Breeding & Baseball
The recent World Series brought to mind how baseball is like flower breeding. Building a championship baseball franchise takes lots of time and money for scouting and acquiring great players and developing the team and techniques (the winning Cubs franchise was years in the making!). Breeding world champion flower varieties also takes lots of time and money for scouting and acquiring original germplasm and developing innovative traits.
The other essential element that allows baseball to be a great game is a well-defined set of rules that all teams follow, even as they compete with blood and sweat. Baseball’s umpires have one rule book and use transparency in settling disputes (let’s go to the video tape!). In flower breeding the rule book is based on a ‘common understanding of best practices’, a kind of ‘gentle-person’s agreement’. U.S. intellectual property law also provides a back-stop.
A recent article by intellectual property law experts James M. Weatherly and Barbara Campbell outlines the most widely used IP laws that protect American flower breeding, the Plant Variety Protection Act (PVPA) and Plant Patent Act (PPA). As Weatherly and Campbell point out, the Plant Patent Act—used to patent vegetative varieties--does not cover Essentially Derived Varieties, as the PVPA does. That leaves a gap as big as the outfield ally for vegetative flower breeders in protecting their material. Innovations in vegetative varieties have become the economic driver of the horticulture industry over the past few decades.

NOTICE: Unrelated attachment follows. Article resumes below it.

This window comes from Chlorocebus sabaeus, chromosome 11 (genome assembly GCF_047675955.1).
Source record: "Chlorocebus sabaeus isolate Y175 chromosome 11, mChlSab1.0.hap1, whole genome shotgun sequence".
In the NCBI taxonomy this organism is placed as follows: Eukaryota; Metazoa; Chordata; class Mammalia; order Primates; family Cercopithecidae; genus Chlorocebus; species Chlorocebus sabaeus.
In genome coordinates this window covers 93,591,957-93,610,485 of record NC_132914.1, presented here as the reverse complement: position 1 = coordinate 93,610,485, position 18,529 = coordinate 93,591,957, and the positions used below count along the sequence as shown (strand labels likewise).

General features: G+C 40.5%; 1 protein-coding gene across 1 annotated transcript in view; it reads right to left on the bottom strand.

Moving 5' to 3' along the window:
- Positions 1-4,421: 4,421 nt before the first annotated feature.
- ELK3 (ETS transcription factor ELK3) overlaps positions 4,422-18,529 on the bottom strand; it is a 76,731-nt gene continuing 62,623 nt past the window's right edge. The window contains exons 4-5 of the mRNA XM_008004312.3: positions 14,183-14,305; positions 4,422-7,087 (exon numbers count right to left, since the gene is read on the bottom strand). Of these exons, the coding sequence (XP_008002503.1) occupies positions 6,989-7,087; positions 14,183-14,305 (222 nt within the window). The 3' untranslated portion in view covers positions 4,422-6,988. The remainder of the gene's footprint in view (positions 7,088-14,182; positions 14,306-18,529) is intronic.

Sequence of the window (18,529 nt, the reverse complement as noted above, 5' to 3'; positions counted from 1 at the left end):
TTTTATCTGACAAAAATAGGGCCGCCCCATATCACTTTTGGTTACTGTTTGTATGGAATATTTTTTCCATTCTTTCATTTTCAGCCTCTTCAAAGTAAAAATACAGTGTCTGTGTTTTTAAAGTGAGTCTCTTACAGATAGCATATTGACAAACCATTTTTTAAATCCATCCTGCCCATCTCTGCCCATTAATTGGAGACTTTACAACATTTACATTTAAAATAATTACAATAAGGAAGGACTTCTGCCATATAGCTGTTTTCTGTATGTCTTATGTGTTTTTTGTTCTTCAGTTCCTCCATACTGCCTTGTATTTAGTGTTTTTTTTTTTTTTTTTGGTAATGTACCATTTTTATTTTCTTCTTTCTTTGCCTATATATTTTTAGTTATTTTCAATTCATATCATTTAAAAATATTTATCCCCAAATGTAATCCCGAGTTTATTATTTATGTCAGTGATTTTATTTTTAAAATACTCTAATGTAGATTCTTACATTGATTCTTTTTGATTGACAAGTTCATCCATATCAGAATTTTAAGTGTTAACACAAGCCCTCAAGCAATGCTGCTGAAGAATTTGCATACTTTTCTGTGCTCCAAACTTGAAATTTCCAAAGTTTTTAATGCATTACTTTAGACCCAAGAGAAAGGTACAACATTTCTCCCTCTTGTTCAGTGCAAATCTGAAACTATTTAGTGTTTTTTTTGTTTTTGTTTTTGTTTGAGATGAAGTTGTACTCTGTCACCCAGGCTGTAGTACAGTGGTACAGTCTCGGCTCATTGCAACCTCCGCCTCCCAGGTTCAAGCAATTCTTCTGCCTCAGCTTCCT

Some twenty years ago, Sakata began to build its winning franchise, SunPatiens®, a breakthrough flower variety. We scouted germplasm in the jungles of Indonesia and worked with the Indonesian government under the rules of the Convention on Biodiversity (CBD) to share with that country the benefits of commercializing SunPatiens®, making this an original ‘fair trade flower’. Our breeders then spent more than a decade perfecting the variety in Japan, and trialing it around the world, before finally introducing a world champion product ten years ago.
But during that time the flower breeding game has changed. As Weatherly and Campbell point out, “New [breeding] techniques mean a company can now take a recently released protected/patented variety [like SunPatiens®] induce a mutation in the new variety and get the new variety to market within a matter of months (as opposed to years with conventional breeding)”. This situation has happened recently with SunPatiens®, among other products in the market, as certain flower breeders play by this new set of rules.
“This dramatically reduces the breeder’s opportunity to participate in the benefits of the U.S. patent system”, say Weatherly and Campbell. Luther Burbank, the legendary flower breeder quoted in the article, said in support of the 1930 Plant Patent Act, “Until government made some such provision [for plant patent protection] the incentive to create work with plants was slight and independent research and breeding would be discouraged to the great detriment of horticulture”. Today, playing by their own rules and exploiting the PPA gap, some breeders are rendering the U.S. Plant Patent Act lame. Burbank would likely be disappointed in the ‘state of play’ today in horticulture and might justifiably worry about a future where innovation is discouraged.